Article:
Here’s the deal. The quarterback situation at Texas is a touchy subject. It was at this time last year and it continues to be even as I write this post. Last year the Longhorns were reeling from a less-than-acceptable 5-7 2010 season in which freshman quarterback Garrett Gilbert threw 10 touchdowns and 17 interceptions (he also rushed for 5 td’s). This year we reflect on the progress made by a team that finished 8-5 while using a 2 quarterback rotation most of the season, wondering if one player has established himself as the frontrunner to begin the 2012 season. The answer is yes, but the Texas coaching staff has been reluctant to publicly name a starter. Is there an elephant in the room?
Mack Brown has consistently maintained the notion that Texas needs to have 2 quarterbacks ready to play come September and that nobody cares (from a team perspective) who is ahead in terms of performance at this point. The Spring Game took place last weekend and while both quarterbacks have work to do, it was apparent that David Ash looks more polished than Case McCoy. His mechanics and command of the offense are clearly better and his passes were crisp and “zippy” compared to McCoy’s which were a bit more erratic, mostly due to inconsistent mechanics. The Horns won’t release an official depth chart until the fall but it is expected that David Ash will be the #1 quarterback when Texas makes the depth chart public. So what’s the wait?
This Longhorn football team has the potential to be good this season. A 10-win season is very attainable, especially given the relatively friendly schedule. How the quarterback situation is handled will ultimately play a role in the success or shortcomings of this team. Economists sometimes use a term called “opportunity cost.” Opportunity cost is the sacrifice related to the second best choice available to someone who has picked among several mutually exclusive choices. Essentially, the opportunity cost of playing Case McCoy instead of David Ash could manifest itself in the form of lost football games and the hindering of practical on-field playing time in the development of David Ash. We understand Coach Brown’s diplomacy and protection of his players but the rest of the offensive players (and defensive players for that matter) need to know who the leader of this offense will be. The opportunity cost of playing two quarterbacks, in my opinion, is just too high.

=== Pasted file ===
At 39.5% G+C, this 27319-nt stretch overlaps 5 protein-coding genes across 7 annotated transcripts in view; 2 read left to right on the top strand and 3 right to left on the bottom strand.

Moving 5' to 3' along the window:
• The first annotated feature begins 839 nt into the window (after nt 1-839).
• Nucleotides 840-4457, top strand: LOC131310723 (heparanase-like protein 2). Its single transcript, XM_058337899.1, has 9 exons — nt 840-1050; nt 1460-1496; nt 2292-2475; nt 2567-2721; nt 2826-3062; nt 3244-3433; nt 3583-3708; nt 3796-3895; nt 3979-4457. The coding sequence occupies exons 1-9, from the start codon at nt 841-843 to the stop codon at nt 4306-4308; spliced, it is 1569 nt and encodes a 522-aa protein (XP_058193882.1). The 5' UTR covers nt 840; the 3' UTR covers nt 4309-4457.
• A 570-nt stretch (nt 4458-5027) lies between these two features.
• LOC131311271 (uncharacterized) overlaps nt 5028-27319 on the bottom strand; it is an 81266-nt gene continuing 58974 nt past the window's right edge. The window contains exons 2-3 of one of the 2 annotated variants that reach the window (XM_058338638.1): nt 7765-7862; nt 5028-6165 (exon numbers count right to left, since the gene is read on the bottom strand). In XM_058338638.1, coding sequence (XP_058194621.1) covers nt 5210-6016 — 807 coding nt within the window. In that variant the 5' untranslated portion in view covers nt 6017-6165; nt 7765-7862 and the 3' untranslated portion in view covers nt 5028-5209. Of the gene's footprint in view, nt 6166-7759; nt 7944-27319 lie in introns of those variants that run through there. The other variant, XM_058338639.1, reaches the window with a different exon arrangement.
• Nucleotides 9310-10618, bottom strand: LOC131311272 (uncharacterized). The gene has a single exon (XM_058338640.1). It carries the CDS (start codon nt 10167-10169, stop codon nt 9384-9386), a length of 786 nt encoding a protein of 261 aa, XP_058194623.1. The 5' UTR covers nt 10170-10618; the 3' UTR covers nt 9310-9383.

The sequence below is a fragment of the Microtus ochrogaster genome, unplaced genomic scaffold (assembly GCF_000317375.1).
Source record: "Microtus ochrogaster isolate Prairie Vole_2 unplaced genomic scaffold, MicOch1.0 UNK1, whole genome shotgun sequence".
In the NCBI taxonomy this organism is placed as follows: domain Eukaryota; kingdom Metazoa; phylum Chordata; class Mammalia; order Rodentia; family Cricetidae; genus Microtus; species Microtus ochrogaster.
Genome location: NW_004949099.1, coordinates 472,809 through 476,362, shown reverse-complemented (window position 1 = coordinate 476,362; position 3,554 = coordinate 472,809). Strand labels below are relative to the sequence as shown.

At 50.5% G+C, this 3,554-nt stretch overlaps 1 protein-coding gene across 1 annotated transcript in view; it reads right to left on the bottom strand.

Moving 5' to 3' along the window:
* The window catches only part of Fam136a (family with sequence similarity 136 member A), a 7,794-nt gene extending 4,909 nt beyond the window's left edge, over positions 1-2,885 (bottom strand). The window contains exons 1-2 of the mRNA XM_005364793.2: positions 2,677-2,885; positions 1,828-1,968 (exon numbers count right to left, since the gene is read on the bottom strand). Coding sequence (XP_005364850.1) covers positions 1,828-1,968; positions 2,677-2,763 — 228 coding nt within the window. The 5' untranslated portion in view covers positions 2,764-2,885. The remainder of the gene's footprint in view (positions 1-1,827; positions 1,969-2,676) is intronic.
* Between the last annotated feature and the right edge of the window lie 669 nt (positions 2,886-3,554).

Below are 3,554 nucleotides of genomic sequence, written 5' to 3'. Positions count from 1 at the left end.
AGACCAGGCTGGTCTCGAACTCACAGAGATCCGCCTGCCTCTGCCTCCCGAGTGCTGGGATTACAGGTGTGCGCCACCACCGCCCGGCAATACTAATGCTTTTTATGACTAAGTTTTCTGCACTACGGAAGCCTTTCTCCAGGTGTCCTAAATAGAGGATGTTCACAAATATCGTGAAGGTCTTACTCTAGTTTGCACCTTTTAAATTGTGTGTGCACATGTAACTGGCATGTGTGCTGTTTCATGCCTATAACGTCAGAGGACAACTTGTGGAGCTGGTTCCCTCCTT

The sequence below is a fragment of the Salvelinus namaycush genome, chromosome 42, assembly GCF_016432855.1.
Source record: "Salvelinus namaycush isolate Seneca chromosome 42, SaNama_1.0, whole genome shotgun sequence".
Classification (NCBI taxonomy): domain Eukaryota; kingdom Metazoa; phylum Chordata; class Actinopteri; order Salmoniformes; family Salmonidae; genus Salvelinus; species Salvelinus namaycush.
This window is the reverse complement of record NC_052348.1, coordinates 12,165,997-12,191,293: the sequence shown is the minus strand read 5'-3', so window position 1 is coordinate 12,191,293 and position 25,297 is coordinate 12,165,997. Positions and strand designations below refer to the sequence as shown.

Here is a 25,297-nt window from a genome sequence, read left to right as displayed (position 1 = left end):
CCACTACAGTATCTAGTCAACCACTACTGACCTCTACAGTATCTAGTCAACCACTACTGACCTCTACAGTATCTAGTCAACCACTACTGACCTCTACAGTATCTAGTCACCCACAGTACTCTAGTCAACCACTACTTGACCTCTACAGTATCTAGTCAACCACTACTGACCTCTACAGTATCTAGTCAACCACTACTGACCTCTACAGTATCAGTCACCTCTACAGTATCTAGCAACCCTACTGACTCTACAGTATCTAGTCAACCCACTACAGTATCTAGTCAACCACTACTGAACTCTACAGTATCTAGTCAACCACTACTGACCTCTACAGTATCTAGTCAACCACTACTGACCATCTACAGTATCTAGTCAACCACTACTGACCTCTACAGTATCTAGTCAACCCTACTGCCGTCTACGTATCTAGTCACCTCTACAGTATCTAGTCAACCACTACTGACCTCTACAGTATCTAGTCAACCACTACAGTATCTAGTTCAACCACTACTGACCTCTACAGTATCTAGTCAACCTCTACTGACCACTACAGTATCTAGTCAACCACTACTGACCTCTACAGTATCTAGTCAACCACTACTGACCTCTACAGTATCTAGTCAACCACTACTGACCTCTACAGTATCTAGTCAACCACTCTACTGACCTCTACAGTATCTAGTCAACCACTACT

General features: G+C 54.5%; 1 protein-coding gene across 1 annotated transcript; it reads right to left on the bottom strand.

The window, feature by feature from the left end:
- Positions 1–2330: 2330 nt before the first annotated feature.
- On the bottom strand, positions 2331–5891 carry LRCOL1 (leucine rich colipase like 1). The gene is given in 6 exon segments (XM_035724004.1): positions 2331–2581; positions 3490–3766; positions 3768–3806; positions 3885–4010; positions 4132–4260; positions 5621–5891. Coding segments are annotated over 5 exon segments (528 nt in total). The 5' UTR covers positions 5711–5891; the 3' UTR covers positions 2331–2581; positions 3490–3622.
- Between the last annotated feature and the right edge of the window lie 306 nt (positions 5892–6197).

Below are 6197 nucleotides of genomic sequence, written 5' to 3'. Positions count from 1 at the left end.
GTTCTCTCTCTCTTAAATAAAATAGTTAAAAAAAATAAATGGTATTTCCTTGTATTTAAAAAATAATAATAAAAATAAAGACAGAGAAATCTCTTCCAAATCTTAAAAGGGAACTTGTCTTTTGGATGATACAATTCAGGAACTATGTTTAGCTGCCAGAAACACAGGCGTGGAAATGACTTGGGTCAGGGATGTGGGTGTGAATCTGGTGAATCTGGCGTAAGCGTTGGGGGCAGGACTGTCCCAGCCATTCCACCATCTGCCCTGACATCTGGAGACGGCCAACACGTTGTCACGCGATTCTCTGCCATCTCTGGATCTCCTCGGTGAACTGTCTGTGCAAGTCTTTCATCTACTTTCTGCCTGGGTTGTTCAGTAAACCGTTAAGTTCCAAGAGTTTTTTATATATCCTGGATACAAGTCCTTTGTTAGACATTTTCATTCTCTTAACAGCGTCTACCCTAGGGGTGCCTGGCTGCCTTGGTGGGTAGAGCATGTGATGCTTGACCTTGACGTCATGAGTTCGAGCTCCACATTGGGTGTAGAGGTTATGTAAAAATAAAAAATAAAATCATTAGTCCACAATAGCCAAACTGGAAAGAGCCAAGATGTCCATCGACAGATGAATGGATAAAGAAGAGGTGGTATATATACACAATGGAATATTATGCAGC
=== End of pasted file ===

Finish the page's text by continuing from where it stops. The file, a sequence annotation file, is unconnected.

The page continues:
Mack Brown’s comments from the Spring Game still indicate a paradigm of “two is better than one” when it comes to quarterbacks, which means it might be a long spring and summer for Texas fans – at least those waiting for a starting quarterback to be named. Throw in the fact that Texas has what seems to be a capable quarterback in freshman Connor Brewer (who will likely redshirt) and touted dual-threat quarterback and incoming freshman Jalen Overstreet, and things could get even hairier. While it is not likely, it is conceivable that it could be several years before Texas has a clear-cut consistent starting quarterback. With that being said Mack should name David Ash the starter and continue to develop all of the quarterbacks.